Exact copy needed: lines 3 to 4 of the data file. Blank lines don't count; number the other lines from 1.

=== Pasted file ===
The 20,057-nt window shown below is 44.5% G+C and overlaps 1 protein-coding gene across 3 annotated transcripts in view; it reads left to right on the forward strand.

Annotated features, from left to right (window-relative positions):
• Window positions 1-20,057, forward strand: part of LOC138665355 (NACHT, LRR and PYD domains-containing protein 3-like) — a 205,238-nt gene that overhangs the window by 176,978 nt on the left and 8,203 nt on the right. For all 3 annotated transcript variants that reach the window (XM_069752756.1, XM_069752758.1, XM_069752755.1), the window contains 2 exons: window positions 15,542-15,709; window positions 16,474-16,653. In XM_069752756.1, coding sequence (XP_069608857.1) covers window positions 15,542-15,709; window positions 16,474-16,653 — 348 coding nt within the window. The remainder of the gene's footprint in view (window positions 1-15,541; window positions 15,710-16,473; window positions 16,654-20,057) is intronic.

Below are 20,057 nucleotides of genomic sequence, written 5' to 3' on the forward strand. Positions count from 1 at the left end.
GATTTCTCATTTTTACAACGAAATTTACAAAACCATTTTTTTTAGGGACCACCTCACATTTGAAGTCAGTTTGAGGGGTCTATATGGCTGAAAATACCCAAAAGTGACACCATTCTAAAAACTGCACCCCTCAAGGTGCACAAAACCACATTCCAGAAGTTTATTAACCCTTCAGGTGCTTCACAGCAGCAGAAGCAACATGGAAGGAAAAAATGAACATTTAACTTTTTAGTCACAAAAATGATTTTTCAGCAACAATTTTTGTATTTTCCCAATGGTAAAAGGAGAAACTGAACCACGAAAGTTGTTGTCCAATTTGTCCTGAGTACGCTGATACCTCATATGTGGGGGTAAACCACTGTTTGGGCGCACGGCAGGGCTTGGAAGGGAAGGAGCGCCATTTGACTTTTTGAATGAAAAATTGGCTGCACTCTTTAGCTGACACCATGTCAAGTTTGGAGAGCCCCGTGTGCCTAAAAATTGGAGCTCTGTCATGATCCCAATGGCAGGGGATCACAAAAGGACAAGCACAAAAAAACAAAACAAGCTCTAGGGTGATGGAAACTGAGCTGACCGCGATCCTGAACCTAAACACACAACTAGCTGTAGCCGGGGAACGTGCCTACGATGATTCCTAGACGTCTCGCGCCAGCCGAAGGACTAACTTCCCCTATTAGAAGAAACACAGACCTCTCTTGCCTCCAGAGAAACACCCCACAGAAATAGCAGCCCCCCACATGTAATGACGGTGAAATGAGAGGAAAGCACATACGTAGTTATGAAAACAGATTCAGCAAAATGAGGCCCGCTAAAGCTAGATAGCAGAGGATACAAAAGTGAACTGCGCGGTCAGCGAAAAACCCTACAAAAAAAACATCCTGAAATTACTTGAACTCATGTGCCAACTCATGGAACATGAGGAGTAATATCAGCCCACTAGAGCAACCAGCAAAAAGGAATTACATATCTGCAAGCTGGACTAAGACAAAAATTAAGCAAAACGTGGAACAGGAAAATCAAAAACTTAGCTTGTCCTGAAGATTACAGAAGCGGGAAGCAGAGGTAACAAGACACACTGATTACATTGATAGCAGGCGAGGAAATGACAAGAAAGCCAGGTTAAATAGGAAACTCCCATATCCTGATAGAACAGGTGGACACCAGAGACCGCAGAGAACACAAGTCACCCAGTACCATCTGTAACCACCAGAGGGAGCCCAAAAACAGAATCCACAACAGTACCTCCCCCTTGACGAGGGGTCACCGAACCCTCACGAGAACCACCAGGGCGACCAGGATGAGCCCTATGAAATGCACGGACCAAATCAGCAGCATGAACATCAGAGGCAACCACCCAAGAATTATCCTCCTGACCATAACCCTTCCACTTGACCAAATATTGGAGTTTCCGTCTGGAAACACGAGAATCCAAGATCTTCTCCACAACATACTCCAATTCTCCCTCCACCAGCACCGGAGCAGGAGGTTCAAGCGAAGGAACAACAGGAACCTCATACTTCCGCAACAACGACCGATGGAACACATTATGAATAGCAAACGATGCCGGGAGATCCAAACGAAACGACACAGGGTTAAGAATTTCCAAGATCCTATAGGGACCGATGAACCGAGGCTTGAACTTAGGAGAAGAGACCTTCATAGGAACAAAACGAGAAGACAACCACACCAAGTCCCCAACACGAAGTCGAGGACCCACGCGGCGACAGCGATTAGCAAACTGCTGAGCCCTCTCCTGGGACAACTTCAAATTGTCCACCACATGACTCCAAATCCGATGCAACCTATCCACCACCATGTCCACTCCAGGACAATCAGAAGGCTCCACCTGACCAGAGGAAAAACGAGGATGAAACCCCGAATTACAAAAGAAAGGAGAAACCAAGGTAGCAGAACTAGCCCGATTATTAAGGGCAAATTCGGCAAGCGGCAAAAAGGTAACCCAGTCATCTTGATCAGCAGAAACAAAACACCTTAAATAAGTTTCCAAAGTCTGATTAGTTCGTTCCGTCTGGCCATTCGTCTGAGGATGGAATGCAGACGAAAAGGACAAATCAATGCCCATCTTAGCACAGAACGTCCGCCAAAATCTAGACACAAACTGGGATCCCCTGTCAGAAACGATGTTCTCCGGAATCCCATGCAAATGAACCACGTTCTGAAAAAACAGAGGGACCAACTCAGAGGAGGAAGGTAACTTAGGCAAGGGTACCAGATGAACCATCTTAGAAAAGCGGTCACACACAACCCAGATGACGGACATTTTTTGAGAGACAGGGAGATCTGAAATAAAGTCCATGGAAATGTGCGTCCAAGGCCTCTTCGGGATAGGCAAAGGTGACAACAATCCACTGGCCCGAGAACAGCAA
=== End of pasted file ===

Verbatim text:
• Window positions 1-20,057, forward strand: part of LOC138665355 (NACHT, LRR and PYD domains-containing protein 3-like) — a 205,238-nt gene that overhangs the window by 176,978 nt on the left and 8,203 nt on the right. For all 3 annotated transcript variants that reach the window (XM_069752756.1, XM_069752758.1, XM_069752755.1), the window contains 2 exons: window positions 15,542-15,709; window positions 16,474-16,653. In XM_069752756.1, coding sequence (XP_069608857.1) covers window positions 15,542-15,709; window positions 16,474-16,653 — 348 coding nt within the window. The remainder of the gene's footprint in view (window positions 1-15,541; window positions 15,710-16,473; window positions 16,654-20,057) is intronic.

Below are 20,057 nucleotides of genomic sequence, written 5' to 3' on the forward strand. Positions count from 1 at the left end.